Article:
Read Nashville Chrome Online

Authors: Rick Bass

Nashville Chrome (10 page)

Frames of Jim and Mary Reeves, the one time they all five went on an extended tour together, traveling out to the Pacific Northwest, a two-week journey, and the mountains and plains and dense rainforests as exotic to them as if they had traveled to Mongolia. Maxine did all the filming, and there are long stretches where she filmed the era's myriad construction projects—dams being built, gaping dry reservoirs not yet filled, and roadbeds excavated but with their foundations not yet poured—Maxine filming such things to show Floyd, who could never have imagined such industry. Though the footage is incredibly boring now, she watches it all and marvels at, and tries to recall, the enthusiasm she had back then for everything—even the sight of a bulldozer digging a ditch—and of how everything was new and unfamiliar.

There was not a trace of her depression, back then, and not a trace of weakness; and again the clock of the world was utterly frozen: for herself, surely, and yet also, she thinks, for everyone else, or at least everyone with whom they came in contact—even if only for a very short while. For two or three beats, maybe; for the amount of time it takes to draw a deep breath.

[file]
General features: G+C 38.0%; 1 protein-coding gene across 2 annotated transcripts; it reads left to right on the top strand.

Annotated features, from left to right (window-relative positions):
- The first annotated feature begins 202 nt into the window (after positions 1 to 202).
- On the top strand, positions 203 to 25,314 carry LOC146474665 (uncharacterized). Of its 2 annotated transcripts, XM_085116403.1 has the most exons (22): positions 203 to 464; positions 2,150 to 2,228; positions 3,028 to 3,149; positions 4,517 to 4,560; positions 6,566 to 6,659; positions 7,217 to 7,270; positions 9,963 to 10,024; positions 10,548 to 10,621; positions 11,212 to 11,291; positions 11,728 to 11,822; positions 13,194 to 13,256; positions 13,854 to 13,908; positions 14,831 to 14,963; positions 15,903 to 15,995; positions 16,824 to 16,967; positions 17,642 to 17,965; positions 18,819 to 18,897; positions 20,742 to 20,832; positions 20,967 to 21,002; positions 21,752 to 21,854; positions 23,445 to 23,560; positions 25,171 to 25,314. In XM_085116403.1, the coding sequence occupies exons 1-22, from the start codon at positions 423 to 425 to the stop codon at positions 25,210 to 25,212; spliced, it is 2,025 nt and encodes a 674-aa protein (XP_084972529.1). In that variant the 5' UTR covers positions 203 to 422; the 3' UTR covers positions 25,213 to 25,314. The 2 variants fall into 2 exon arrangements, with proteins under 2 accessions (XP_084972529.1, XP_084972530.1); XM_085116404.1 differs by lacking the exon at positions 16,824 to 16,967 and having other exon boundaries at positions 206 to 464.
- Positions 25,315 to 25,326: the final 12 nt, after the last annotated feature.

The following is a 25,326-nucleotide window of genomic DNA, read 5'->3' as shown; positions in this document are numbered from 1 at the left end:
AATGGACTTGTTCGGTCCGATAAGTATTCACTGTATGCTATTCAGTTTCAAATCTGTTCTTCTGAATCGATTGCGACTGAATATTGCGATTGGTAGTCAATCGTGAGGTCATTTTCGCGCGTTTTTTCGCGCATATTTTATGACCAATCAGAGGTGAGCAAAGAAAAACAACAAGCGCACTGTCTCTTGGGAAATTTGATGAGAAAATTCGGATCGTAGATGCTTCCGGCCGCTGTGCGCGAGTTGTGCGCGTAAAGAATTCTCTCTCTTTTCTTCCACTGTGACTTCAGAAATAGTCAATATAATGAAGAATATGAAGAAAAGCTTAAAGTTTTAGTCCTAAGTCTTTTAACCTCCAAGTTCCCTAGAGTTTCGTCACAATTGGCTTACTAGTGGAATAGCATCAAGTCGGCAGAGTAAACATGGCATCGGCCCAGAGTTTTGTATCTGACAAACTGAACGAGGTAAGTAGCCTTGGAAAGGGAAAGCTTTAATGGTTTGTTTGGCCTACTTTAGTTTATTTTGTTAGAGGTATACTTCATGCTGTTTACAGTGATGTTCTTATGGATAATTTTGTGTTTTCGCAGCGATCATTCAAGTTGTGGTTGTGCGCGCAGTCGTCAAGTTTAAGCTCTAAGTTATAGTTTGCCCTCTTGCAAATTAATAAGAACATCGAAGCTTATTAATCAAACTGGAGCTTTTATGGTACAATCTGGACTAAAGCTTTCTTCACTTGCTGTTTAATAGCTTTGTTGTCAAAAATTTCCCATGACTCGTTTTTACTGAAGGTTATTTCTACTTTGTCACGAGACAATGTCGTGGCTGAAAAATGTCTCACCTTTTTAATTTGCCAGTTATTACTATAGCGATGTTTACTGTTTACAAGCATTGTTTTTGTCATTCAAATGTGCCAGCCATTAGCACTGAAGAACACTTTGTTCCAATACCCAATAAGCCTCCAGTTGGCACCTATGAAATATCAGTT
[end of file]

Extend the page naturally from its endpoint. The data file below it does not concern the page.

It
was
frozen, for a few moments, she is certain of this. The old movies remind her of this, they are her proof.

A JOURNEY

E
LVIS WENT BACK
down south and then over to Texas on a solo tour, and the Browns went on their Pacific Northwest tour with Jim and Mary. Ten years of Fabor, and ten years of touring, was beginning to take a toll on Jim and Mary. Had the Browns cared to see such a thing, they might have been able to peer into the short near future that awaited them, with the paths of nearly all mentors establishing as if through ancient negotiation the same trails down which their disciples must travel—but the Browns chose not to observe those diminishments, that underlying wobble, and instead, in the power and exhilaration of their youth, observed only the joy.

Sure, Jim was drinking a little more, and Mary seemed to be strung a little more tightly than even a year or two before, but there was still great fun to be had at every show, and in every mile traveled, in every breath taken in, and in every exhalation.

It was all so incredibly new—as if they had just been born. The air in the Colorado mountains was cooler and drier than they had known air could be, and they noticed that sounds traveled farther, and held together longer.

To save Fabor money, they camped out as they traveled, and built campfires to stay warm, and sang and played music far into the night, while Jim Ed and Jim drank from their flasks and watched the sparks cascade into the stars whenever they tossed wood onto the fire. Bonnie and Maxine weren't yet drinking much back then, but under those cold stars, and in the spirit of the party, they would have a warming sip now and again whenever Jim Ed or Jim passed the flask.